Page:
And to me, that’s what’s going to drive the forced major injection of HPC into the cloud. It is not so much HPC as a service or an infrastructure, and I know Amazon and others are there and people do use it, but the next quantum jump is not going to be, “Hey let’s do HPC in the Cloud!” It’s that everything we do in the cloud will have a high performance analytic back-end as more and more people, with all of the data coming in for the services that exist today, want to get a higher level of value.

No one thinks of Facebook as an HPC user, because today, we store our pictures, we say hello to our families, we can track what’s going on in our kids’ lives, and so forth. But you know the next set of things that are going to happen on those kinds of services is correlations. New business models will run targeted ads. Or as an example of a benefit to end users, the ability to determine the location of all your friends. It’s the social graphing thing and that requires high performance capability because they are not solving what used to look like graph problems.

Or let’s take a traditional HPC problem like star search. To me, Big Data is simply about the fact that more of the world is digitized, and people want to gain value rather than leaving that data in an un-monetized heap. And that’s simply going to increase as more of the world gets digitized.

The second is – the cloud is here to stay – because it is one of the best ways to deliver ‘at scale’ services.

The third is, HPC will have to become an integral part of that infrastructure because what you want to do with those services that you deliver to more and more people, with increasing value from the data that is there – all of this requires high performance computing.

The Exascale Report: How do we deal with the overall data transfer and the storage component of that?

HAZRA: That’s an interesting question. One of the big challenges of Big Data is for the first time, whether it’s social data or machine-to-machine data, it is quite clear that the old model of, ‘there is compute – move data to it’ is not always going to work. You need to move compute closer to where the data is because sometimes it’s cheaper to move compute than to move data.

And there are multiple models of it – and that’s already happening in single systems of clusters today – where rather than moving data expensively from the file system all the way across the network to my node, I will just move the MPI ring so I do computation closer. Storage systems are getting built and file systems are getting built with more meta data so you can actually do more effective processing at the edge instead of having to bring all that data in. Our Lustre work is headed down that way.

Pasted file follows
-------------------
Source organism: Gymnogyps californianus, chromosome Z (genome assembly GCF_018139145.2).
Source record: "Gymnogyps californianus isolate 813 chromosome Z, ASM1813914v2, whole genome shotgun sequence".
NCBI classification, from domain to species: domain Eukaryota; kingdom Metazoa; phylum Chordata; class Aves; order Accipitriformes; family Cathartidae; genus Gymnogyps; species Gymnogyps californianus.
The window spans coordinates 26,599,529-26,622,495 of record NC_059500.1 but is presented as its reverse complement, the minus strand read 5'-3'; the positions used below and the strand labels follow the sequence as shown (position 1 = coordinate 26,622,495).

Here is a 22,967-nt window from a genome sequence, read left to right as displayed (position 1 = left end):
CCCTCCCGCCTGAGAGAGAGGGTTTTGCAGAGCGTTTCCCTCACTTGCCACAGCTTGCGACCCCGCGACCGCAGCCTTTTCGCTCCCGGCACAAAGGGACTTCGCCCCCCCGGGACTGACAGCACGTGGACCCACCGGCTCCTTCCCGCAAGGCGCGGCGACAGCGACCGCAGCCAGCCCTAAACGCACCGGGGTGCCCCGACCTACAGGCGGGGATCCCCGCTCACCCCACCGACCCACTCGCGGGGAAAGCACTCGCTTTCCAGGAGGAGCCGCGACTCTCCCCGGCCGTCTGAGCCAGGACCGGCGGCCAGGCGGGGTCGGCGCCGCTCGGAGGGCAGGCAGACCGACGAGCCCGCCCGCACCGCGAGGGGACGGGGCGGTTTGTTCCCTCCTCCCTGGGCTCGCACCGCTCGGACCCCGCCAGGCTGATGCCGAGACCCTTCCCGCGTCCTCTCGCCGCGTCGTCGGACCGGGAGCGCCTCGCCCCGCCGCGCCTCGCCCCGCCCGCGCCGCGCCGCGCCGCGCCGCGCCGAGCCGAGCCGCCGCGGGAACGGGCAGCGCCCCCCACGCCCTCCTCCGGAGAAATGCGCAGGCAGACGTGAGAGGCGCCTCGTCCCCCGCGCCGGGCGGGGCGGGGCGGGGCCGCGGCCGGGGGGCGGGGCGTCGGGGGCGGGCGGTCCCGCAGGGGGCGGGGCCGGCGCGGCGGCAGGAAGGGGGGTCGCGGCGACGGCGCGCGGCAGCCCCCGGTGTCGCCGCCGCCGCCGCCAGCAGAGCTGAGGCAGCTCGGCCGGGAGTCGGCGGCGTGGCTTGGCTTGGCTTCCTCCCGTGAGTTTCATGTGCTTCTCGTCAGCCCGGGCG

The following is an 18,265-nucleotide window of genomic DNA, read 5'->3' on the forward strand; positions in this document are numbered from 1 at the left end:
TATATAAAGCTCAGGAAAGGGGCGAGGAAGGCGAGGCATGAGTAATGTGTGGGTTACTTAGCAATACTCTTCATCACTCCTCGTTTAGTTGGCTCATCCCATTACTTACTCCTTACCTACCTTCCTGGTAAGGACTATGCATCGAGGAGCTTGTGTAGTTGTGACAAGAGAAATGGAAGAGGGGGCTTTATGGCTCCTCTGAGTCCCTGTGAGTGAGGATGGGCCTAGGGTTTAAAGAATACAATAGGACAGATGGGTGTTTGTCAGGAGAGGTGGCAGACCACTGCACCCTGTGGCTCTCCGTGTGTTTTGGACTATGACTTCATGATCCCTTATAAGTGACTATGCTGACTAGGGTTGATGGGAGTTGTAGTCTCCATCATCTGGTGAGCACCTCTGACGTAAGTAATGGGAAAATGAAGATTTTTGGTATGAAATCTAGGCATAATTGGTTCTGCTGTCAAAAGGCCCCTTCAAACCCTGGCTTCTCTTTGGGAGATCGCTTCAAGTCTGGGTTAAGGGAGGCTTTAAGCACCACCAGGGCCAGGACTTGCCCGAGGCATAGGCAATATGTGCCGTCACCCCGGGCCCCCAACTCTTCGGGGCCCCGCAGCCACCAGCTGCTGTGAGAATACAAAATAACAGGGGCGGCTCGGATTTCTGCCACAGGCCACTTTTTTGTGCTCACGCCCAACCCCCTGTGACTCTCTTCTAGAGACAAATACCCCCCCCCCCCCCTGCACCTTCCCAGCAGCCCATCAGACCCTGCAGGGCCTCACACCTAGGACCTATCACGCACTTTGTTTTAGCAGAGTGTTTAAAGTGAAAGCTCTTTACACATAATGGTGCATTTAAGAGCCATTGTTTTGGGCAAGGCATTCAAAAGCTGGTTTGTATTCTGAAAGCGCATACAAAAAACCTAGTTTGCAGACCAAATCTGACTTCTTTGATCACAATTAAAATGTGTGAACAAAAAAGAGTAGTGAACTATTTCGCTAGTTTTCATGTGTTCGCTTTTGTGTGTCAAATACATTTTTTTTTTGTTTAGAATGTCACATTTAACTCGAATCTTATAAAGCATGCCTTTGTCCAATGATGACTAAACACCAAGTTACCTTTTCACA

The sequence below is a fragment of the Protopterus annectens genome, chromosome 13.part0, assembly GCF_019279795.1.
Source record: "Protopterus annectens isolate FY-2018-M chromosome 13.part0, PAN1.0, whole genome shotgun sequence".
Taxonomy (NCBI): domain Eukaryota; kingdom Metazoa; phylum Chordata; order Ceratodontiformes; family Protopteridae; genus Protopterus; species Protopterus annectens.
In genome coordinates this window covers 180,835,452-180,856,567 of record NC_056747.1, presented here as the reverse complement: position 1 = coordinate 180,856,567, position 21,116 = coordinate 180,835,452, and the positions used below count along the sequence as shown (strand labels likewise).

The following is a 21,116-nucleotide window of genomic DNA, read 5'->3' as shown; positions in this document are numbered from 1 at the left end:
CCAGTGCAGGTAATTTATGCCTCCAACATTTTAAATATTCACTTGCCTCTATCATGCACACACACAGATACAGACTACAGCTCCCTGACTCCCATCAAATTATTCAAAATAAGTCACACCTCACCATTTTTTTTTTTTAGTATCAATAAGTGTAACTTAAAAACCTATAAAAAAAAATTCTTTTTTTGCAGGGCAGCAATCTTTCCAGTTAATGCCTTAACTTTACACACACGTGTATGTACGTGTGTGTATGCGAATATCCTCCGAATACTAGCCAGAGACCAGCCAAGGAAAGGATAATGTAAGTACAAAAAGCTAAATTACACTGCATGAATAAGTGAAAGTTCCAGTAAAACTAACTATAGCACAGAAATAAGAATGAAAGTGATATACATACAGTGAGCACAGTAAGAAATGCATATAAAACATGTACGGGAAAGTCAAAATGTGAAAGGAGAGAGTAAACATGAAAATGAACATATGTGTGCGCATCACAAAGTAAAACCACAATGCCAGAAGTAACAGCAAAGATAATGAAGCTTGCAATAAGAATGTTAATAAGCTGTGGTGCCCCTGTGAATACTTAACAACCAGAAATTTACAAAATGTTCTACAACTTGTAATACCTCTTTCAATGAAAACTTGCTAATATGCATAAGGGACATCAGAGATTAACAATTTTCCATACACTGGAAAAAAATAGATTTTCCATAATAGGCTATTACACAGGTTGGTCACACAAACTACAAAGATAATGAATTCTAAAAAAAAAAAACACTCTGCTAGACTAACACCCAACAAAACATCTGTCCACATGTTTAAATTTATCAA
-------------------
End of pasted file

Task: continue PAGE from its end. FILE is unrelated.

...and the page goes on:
So, even in single systems, those concepts, and they’re simply just being applied and distributed, infrastructure as well – move the computation to where the data is. Sometimes that is driven by data policy. For example, if you look at an oil and natural gas company that is prospecting in a nation that does not allow the data to be taken out, it doesn’t matter that their data center is sitting in Houston. So they have a grid mechanism by which they can do an infrastructure as a service, sometimes down to the local geography.

So the notion of where you have your data and where you compute it is going to become increasingly more important. And that’s going to lead to architectural innovations at multiple scale.

Just draw the contrast. Microarchitects at Intel worry about when you have, say for example, 60-plus cores and you have multiple memory controllers, how do you make sure there is fairness and access to each of these memory controllers so data is moving efficiently? While they are doing that, there are solutions architects wondering if (for example) I have 25 data centers across the world at a company like AirBus that has multiple development centers , multiple data repositories and test centers. How do I have a workflow that makes this data look unified, meaning it’s there when I need it. Across that scale – it’s the same problem. The challenge is Data Choreography so compute and data live as close together as possible.

The Exascale Report: So what storage schemes will do best in this new world, for example, SAN, NAS, etc.?

HAZRA: Before we get hung up on labels such as NAS or DAS or SAN, we need to look at basic assumptions about how storage is functioning.